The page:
U.S. Senate Appropriations leaders are stepping up their opposition to a proposal to separate the U.S. air traffic control organization, saying such a plan would curtail congressional oversight and break apart the FAA. Both Republican and Democrat leaders of the Senate Appropriations Committee and transportation appropriations subcommittee voiced their opposition as the House is expected to roll out a comprehensive reauthorization proposal—including a measure for an independent ATC—this week.
The leaders last summer had included language in the Senate version of the Fiscal Year 2016 FAA funding bill, saying they “would therefore oppose legislation to put the FAA or parts of the FAA on funding autopilot.”
They followed with a January 27 letter to Senate Commerce Committee leaders saying, “The public would not be well served by exempting any part of the FAA from annual congressional oversight.” They noted that congressional oversight provides accountability and “ensures that the FAA maintains a system that works across the aviation industry, including general aviation and small and rural communities as well as commercial airlines and large metropolitan cities.”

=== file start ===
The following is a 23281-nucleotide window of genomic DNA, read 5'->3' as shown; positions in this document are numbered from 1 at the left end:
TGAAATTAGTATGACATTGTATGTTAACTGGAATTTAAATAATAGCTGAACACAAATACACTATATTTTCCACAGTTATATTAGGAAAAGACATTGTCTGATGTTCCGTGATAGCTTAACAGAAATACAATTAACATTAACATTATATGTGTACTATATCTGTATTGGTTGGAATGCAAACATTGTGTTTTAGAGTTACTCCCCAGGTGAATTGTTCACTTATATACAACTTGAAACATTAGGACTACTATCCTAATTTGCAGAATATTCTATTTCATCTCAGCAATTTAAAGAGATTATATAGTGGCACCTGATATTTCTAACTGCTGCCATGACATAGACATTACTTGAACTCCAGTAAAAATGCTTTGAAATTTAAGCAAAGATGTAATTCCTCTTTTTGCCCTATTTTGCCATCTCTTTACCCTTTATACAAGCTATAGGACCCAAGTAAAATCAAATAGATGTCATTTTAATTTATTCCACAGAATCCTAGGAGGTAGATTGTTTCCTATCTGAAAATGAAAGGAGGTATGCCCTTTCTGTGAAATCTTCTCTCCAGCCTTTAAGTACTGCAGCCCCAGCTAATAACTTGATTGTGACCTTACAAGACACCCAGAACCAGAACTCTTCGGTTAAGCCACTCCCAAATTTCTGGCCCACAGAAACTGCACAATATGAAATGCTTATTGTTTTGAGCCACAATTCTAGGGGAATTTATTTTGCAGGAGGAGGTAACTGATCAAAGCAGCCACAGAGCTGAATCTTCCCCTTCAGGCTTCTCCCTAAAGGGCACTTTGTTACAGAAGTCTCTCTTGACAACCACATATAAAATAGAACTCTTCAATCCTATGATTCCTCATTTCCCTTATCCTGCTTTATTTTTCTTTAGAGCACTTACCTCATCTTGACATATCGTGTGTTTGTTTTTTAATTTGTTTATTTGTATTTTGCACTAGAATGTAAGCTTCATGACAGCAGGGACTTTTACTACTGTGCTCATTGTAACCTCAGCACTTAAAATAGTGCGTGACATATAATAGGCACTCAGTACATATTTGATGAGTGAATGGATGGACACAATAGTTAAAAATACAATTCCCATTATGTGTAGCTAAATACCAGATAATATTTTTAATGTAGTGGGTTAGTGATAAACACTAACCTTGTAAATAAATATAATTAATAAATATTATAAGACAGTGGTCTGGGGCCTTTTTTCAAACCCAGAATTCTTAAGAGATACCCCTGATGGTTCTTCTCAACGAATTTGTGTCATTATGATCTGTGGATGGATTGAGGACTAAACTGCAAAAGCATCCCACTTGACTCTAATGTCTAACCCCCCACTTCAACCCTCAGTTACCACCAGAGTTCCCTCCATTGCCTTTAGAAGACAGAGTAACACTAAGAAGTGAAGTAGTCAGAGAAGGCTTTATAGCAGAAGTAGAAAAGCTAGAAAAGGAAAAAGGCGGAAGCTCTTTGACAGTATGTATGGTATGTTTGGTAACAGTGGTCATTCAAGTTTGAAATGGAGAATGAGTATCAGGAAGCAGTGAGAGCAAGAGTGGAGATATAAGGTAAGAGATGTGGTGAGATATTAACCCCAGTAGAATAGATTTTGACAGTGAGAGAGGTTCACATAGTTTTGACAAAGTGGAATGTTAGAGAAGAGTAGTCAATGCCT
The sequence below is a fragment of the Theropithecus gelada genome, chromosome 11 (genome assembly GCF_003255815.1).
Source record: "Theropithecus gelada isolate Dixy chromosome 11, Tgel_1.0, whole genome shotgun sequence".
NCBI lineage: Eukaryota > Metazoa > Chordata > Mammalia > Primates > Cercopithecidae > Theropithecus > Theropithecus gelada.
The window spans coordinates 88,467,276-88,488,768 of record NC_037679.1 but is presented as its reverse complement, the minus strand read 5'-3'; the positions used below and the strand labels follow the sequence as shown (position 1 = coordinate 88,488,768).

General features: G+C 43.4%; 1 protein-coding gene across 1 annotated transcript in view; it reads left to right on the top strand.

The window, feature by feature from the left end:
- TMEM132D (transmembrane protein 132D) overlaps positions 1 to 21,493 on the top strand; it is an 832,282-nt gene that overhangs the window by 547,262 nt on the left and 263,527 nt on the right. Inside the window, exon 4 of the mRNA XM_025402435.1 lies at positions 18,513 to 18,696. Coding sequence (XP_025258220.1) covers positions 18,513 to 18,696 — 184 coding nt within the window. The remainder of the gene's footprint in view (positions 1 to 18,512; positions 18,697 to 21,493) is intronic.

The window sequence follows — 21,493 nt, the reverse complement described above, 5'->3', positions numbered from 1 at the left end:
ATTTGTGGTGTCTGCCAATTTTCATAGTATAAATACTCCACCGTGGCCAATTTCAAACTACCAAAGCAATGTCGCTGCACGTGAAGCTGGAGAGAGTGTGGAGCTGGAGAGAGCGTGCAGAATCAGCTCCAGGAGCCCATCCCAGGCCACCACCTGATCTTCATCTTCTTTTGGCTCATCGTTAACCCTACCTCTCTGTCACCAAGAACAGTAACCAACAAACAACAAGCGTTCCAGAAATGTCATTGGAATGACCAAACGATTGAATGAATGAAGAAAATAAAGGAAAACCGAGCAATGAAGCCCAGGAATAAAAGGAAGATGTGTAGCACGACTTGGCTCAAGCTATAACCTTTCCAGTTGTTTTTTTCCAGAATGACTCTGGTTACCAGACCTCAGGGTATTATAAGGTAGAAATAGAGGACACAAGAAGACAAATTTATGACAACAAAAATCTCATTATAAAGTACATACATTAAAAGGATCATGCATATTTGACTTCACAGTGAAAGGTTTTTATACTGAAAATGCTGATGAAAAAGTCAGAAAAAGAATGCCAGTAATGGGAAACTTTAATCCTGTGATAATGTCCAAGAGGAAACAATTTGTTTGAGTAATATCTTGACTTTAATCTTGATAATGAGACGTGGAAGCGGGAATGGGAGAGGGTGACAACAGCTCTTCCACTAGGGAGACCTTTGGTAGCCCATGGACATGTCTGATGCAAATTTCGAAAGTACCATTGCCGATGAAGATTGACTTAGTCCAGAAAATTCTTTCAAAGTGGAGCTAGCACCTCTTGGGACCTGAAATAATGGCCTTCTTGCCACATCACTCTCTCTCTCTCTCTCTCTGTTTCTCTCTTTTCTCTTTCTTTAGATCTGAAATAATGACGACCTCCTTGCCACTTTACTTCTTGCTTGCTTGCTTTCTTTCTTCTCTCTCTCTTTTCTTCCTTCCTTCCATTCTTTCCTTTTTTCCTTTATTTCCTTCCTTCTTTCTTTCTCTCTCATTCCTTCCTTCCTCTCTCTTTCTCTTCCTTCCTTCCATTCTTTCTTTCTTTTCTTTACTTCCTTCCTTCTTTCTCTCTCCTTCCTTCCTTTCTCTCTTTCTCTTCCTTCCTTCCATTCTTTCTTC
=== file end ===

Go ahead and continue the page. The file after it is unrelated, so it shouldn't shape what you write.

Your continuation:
They also noted that the U.S. has been a world leader in aviation with the largest, most complex system. “It does not make sense to break apart the FAA, an essential part of our success in aviation.” The lawmakers further expressed concern that efforts to modernize ATC, certify aviation products in a timely fashion and integrate unmanned systems in to the national airspace would be undermined if the FAA is fractured.
Their letter comes as battle lines continue to be drawn over the proposal with House Republicans, including some key General Aviation Caucus members, and many scheduled airlines backing the concept while House Democrats, aviation consumers and general aviation groups oppose it.
General aviation and other groups welcomed the letter. “It represents an important perspective from legislators who have, for decades, ensured funding for the nation's air transportation system, despite great volatility in both the U.S. and world economies,” said NBAA president and CEO Ed Bolen.